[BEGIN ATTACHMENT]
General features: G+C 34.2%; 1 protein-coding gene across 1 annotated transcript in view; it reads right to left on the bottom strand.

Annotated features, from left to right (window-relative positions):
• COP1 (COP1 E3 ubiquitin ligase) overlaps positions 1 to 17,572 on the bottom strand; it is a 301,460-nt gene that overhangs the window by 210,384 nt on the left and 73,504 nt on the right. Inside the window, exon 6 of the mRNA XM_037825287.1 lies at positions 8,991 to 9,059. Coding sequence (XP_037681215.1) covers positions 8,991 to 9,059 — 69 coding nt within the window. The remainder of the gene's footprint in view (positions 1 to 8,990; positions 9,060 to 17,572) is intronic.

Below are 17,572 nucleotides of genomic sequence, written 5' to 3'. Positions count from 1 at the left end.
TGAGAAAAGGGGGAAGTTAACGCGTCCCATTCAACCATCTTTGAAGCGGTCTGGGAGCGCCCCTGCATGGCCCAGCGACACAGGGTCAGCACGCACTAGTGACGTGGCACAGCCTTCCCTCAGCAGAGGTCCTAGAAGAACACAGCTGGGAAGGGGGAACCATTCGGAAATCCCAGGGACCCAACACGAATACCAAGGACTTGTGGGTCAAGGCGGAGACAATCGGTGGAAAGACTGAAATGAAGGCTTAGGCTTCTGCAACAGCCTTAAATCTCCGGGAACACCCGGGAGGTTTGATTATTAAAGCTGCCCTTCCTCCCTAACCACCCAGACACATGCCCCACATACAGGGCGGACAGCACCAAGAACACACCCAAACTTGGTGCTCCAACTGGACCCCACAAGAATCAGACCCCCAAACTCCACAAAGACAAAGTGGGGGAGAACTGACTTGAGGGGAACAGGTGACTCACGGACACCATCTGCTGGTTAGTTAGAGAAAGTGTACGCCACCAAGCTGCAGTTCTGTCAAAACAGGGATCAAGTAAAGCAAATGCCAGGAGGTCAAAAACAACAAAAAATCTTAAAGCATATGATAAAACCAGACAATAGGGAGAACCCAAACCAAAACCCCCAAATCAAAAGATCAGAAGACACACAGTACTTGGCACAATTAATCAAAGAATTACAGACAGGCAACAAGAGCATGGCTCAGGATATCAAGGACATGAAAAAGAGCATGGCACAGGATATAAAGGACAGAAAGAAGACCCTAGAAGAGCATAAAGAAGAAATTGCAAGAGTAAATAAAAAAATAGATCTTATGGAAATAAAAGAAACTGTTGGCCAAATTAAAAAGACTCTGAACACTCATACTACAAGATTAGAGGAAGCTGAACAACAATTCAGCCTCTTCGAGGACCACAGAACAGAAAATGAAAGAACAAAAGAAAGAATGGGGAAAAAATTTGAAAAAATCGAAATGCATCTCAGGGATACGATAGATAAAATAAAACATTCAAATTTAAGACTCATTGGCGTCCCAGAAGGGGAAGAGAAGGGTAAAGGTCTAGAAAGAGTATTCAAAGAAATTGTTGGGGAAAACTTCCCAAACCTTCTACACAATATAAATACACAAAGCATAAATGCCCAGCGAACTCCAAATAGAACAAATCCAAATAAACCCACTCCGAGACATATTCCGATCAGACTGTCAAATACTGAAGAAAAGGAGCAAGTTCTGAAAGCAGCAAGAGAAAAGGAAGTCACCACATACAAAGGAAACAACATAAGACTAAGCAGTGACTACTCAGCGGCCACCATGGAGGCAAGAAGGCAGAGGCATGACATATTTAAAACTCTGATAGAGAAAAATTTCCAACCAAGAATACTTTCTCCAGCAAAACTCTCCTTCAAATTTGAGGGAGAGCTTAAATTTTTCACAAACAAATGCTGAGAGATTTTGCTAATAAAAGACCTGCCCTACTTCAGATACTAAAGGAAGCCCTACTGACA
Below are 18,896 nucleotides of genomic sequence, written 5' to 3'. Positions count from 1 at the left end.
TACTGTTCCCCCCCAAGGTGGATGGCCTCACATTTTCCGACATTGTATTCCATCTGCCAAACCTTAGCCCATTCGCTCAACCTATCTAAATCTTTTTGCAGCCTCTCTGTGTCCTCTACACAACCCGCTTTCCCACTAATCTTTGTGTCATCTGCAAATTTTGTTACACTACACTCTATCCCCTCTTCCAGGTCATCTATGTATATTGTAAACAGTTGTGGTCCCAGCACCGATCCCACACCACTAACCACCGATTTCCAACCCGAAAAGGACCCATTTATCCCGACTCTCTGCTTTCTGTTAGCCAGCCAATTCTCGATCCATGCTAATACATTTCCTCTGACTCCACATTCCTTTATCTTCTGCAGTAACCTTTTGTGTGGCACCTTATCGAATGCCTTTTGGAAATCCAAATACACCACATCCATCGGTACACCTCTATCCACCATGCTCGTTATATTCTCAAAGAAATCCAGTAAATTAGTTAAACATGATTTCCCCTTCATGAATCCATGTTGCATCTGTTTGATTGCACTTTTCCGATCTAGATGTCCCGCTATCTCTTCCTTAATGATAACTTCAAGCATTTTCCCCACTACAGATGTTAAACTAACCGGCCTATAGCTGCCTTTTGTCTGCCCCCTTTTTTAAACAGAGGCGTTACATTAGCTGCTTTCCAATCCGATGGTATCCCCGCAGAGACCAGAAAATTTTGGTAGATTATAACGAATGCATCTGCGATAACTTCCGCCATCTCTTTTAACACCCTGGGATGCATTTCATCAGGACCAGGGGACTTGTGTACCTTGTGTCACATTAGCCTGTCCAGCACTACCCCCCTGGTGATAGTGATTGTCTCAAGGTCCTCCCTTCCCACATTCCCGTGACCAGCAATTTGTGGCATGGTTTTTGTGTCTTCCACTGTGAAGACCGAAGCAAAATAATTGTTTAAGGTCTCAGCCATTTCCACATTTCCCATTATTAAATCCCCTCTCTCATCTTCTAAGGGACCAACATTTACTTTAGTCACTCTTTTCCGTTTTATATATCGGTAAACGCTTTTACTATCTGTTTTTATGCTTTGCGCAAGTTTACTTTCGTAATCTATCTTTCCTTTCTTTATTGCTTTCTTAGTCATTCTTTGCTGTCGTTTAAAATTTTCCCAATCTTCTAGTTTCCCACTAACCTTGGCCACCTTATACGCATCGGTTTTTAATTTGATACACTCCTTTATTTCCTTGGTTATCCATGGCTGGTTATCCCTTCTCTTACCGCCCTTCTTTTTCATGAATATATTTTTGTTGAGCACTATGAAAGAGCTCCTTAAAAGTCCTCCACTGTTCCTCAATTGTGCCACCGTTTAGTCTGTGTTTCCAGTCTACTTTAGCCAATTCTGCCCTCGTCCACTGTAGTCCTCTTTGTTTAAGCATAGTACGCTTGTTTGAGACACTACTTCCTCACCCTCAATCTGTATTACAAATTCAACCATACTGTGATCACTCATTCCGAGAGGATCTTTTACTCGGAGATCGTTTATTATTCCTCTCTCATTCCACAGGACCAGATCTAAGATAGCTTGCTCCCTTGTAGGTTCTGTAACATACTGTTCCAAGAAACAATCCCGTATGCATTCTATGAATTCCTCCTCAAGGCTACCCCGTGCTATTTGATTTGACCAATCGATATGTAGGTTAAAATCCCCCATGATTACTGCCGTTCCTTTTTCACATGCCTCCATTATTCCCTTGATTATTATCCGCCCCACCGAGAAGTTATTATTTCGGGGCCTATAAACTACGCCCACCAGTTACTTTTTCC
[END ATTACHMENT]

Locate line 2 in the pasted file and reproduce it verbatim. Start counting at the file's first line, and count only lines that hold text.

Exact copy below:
Annotated features, from left to right (window-relative positions):